HONG KONG (Reuters) - Hong Kong’s legal chief, whose watch was marked by instances of perceived interference by China in the city’s rule of law, stepped down on Friday, more than four years before the end of his term.
An independent legal system sits at the core of the wide-ranging autonomy promised after Britain handed its former colony back to China in 1997 under a “one country, two systems” formula that guarantees it freedoms not enjoyed on the mainland.
Hong Kong leader Carrie Lam said Justice Secretary Rimsky Yuen had resigned for personal reasons, after starting his second five-year term in July.
“He has been a pillar of strength in upholding the rule of law in Hong Kong,” Lam said.
But Yuen’s time in office was punctuated by several controversies, including two rare protests by hundreds of lawyers.
Yuen, 53, was one of the key officials tasked with promoting a contentious political reform package in 2014, which later helped trigger the months-long “Umbrella Movement” street protests demanding, in vain, full democracy for the city.
He was targeted by demonstrators after reports last year that he had overruled several senior public prosecutors to seek jail terms for three democrats involved in those protests, including Joshua Wong, the bespectacled young activist who became the public face of the demonstrations.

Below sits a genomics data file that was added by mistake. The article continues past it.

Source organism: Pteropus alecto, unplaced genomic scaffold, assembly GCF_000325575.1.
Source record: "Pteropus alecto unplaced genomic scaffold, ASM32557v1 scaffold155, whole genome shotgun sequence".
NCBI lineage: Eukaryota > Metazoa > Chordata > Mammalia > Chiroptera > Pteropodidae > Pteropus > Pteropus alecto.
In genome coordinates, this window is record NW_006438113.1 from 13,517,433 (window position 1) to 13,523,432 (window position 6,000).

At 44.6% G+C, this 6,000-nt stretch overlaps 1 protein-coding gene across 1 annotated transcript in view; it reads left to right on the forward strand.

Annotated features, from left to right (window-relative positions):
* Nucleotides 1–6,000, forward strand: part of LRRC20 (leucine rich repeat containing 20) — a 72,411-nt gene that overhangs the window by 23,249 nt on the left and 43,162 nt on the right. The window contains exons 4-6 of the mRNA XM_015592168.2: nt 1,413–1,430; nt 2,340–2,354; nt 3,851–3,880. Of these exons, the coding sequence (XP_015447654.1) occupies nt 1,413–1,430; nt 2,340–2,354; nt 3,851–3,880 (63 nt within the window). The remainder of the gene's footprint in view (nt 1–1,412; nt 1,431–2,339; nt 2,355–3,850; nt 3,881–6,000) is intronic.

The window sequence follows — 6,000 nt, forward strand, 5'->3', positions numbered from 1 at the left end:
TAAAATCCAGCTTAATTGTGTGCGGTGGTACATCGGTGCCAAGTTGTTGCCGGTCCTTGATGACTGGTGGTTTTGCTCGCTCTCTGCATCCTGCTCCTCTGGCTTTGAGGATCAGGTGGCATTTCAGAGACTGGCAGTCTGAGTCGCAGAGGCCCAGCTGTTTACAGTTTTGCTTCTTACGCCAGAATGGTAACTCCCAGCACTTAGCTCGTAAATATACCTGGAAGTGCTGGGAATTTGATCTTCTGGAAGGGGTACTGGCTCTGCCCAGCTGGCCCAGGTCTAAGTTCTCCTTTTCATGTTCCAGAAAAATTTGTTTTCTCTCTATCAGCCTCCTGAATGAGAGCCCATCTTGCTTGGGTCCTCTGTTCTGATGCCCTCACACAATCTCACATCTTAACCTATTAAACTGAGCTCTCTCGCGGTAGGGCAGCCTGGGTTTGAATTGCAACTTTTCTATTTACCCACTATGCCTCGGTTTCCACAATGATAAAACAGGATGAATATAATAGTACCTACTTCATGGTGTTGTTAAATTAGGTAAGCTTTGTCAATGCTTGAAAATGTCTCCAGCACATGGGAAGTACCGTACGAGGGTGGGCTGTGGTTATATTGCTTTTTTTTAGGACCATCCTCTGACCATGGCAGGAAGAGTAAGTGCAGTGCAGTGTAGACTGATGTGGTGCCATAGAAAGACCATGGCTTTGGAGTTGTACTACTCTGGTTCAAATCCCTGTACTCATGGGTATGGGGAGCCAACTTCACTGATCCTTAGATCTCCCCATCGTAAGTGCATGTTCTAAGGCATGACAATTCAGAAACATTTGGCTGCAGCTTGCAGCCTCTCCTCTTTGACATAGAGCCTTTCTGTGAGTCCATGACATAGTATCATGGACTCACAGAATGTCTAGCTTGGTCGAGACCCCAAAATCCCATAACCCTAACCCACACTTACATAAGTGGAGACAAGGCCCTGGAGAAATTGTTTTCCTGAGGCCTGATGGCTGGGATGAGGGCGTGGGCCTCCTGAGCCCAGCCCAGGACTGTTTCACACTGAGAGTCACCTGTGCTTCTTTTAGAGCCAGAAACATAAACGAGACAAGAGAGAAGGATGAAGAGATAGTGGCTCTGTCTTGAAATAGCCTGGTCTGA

He was also criticised for pushing through an immigration arrangement that would allow Chinese officials to implement mainland laws inside a downtown high-speed railway station.
Yuen and Communist Party officials in Beijing argued that parts of the station would be legally regarded as “mainland Chinese territory”, so the city’s mini-constitution, the Basic Law, which explicitly says national laws don’t apply in Hong Kong, would not be applicable.
The Hong Kong Bar Association called Beijing’s move “the most retrograde step to date in the implementation of the Basic Law”.
On each occasion, “the ultimate decision was made in accordance with the law”, Yuen said on Friday, even though some people might not like the results.
Yuen also reportedly tried to dissuade Beijing from interfering in a court case against pro-independence lawmakers last year, and spoke openly about how “matters that can be properly handled within Hong Kong’s legal or judicial system should be left to be dealt with at the Hong Kong level as much as possible”.
The Chinese parliament ultimately issued an interpretation of the law, pre-empting the judge’s decision, effectively barring the lawmakers from their posts. That prompted 2,000 lawyers to march in protest against what they said was the most blatant interference in the city’s judicial independence.
Incoming Justice Secretary Teresa Cheng, 59, said her “prime mission” would be to uphold the rule of law and that she would pursue criminal prosecutions “without any interference”.
Reporting by Venus Wu and Wyman Ma; Editing by James Pomfret, Greg Torode and Nick Macfie